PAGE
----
There was information on how to find and read the “waybills” to learn what materials are in what cars on the train. The class covered locomotives, brake systems, couplings, and all types of rail cars, including pressure and non-pressure tank cars. It covered how the railroad handles hazardous materials and outlined the expected response from the railroads in a serious emergency.

The class asked questions, and all of them volunteered to stay after the class ended to learn more about the emergency response and equipment available from the railroad. It was an excellent course, and it gave the responders the knowledge on how to safely manage an emergency scene involving a railroad.

If you would like a similar course in your area, you can contact:

CP Rail Community Connect
Community_Connect@cpr.ca
1-800-766-7912

Remember:

                                    Responder Safety = Public Safety



Up Next…Envelope Stuffing: The LMCIT Dividends Have Been Mailed!

In the meantime, stay safe and be careful.



Rob

Thursday, December 11, 2014

Meet Our New Public Safety Specialists!

The League of Minnesota Cities Insurance Trust (LMCIT) recently welcomed two new members to the Loss Control team. They both bring experience, training, and a knowledge of cities with them as they move into their new roles assisting our members in reducing losses. Tracy and Troy will apply their wealth of experience in the areas of public safety and public works to their duties as field representatives.

Tracy Stille
Tracy recently retired from the Maple Grove Police Department where he served in a variety of positions, including patrol officer, investigator, patrol sergeant, emergency response unit team leader, sergeant of investigations, services captain, and patrol captain. Previously he served with several rural police departments in McLeod and Sibley Counties and was also employed as a special deputy with the Sibley County Sheriff’s Office.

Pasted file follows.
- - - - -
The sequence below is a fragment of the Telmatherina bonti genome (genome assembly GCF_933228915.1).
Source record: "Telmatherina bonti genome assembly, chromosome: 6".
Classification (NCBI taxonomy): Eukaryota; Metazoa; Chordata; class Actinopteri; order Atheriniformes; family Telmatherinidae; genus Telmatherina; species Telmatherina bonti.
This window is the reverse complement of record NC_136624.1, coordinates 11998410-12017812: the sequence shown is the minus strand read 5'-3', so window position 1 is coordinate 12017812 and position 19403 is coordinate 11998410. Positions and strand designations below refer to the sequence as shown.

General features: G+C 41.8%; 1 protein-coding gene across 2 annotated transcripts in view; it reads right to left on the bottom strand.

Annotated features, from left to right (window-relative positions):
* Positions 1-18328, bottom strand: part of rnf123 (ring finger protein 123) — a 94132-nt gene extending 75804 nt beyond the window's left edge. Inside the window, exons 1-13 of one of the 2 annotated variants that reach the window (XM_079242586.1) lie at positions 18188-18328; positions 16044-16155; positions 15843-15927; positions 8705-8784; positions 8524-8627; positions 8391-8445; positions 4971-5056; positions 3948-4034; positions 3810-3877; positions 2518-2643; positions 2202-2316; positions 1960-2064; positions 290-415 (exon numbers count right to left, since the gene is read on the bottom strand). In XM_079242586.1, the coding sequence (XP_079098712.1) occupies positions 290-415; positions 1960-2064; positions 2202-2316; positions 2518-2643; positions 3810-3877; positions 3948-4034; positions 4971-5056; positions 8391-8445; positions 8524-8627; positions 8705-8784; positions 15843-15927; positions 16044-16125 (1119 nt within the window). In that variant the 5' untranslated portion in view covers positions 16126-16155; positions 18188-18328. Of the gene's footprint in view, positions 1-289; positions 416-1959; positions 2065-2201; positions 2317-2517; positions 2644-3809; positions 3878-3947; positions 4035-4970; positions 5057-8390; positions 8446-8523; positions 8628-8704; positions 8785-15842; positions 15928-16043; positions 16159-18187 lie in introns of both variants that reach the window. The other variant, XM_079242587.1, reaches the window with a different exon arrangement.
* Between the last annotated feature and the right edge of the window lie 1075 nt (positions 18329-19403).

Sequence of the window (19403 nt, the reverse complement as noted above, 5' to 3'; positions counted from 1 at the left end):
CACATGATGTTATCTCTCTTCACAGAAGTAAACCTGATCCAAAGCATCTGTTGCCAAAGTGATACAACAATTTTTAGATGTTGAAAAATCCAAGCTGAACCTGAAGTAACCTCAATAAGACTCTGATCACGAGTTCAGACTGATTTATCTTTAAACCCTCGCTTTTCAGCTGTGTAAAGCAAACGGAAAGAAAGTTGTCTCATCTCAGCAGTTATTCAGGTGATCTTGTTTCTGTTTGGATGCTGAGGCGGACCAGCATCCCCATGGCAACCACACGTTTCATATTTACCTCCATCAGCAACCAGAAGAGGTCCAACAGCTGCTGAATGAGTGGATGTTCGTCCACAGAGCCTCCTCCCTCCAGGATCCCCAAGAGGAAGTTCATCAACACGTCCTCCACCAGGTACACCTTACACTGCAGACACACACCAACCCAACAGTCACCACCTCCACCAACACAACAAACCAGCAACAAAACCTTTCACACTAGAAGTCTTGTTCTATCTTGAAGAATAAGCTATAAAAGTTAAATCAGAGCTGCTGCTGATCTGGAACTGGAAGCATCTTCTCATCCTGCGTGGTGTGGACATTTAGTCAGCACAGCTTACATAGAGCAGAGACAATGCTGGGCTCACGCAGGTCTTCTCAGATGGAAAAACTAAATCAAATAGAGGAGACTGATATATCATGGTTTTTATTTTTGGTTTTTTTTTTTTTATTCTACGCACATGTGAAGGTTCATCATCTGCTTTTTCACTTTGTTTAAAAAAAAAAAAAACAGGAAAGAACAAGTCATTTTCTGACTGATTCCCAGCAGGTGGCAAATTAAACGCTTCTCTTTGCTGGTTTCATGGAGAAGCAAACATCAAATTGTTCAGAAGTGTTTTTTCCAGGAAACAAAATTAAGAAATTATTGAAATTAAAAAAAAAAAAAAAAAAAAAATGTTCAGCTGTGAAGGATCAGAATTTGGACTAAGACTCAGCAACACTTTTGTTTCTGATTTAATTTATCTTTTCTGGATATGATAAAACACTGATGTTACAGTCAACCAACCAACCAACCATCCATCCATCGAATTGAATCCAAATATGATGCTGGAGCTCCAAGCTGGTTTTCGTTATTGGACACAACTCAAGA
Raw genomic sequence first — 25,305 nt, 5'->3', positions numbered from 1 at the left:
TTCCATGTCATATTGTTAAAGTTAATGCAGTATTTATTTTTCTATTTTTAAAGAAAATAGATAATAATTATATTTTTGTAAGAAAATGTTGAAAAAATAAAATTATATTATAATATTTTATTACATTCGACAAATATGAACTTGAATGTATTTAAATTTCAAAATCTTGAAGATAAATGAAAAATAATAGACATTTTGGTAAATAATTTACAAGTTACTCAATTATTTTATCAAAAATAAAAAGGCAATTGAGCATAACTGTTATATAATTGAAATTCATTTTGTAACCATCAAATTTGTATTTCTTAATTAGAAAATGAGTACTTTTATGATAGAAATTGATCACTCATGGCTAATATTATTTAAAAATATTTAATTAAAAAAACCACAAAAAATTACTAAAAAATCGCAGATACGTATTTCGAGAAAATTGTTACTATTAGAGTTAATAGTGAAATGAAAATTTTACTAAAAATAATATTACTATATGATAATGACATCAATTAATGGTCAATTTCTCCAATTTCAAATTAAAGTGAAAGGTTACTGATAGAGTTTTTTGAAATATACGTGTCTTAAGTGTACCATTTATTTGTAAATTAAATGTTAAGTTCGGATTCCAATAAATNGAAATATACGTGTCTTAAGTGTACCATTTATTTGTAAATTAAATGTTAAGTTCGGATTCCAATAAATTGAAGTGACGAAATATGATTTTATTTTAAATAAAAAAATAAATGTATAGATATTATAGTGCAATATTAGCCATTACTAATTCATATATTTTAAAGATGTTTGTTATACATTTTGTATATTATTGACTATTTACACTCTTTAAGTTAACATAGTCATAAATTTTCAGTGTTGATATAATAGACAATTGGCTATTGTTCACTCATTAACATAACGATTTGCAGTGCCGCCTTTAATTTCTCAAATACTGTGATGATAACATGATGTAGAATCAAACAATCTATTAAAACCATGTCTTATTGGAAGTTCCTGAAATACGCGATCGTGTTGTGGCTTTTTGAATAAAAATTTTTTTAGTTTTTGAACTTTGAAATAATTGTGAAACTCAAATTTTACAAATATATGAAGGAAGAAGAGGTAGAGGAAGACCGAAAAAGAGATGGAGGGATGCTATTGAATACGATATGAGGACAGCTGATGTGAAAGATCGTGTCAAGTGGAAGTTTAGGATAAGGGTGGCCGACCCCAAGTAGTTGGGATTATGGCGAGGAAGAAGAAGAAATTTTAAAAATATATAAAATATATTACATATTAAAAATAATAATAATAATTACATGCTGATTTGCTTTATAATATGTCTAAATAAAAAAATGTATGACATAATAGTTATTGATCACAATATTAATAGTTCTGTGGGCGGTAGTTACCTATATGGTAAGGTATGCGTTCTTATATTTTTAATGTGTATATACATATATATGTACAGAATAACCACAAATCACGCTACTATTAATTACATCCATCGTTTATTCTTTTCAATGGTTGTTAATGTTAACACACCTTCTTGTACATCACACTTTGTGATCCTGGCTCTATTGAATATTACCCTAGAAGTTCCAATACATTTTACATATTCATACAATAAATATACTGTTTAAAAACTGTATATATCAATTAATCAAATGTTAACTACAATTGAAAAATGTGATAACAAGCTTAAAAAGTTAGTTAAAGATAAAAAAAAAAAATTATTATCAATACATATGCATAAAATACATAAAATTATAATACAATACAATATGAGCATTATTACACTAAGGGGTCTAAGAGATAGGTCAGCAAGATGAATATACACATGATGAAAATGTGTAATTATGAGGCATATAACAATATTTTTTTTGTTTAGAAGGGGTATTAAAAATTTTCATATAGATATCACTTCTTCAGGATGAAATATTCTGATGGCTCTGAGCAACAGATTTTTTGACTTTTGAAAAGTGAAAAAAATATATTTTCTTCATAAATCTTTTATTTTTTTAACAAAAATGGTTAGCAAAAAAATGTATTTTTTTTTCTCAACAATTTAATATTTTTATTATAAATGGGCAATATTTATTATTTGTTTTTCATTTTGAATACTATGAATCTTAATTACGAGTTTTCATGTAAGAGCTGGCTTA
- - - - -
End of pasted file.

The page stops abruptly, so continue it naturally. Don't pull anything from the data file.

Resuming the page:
Tracy has a Master of Science degree in criminal justice from St. Cloud State University and a Bachelor of Science degree in law enforcement from Mankato State University. His training also includes numerous executive level management and leadership development courses. Tracy is a certified emergency manager through the MN Department of Public Safety, Division of Homeland Security and Emergency Management. He grew up on a rural farm in McLeod County.

Tracy started with the League of Minnesota Cities on November 17 and will be working as a Loss Control Consultant covering the Northeast Region of Minnesota.

 
Troy Walsh
Troy is a state-certified Firefighter 1 & 2 with 16 years of service in the City of Victoria Fire Department and is the current Assistant Fire Chief and Fire Marshal. He is also state-certified as a Fire Instructor, Fire Officer, and a Public Fire Educator. Troy holds an Associate’s Degree in Fire Science Technology from Hennepin Technical College. He is also a Hazardous Materials Technician and a member of the Carver County Hazardous Materials Group. Troy is a National Registry Emergency Medical Technician (EMT).

For the past 14 years, Troy worked in the Public Works Department in Victoria. He most recently oversaw the Streets and Storm Water Divisions. He was a member of the city safety committee and oversaw the safety training and safety policies for the City of Victoria. He holds a Class-D Water License from the Minnesota Department of Health and a Class-SC Wastewater License from Minnesota Pollution Control. He will receive his Road Scholar Certification from Minnesota Local Technical Assistance Program or MnLTAP in May of 2015.

Troy was born, raised, and still resides in the southwest metro community of Victoria. He has a long history with the community and its city departments.

Troy started with the League of Minnesota Cities on November 17 and will be working as a Loss Control Consultant covering the Southwest Region of Minnesota.

Remember:

                                                 Responder Safety = Public Safety




Up next…First Responders Take Railroad 101

In the meantime, stay safe and be careful.



Rob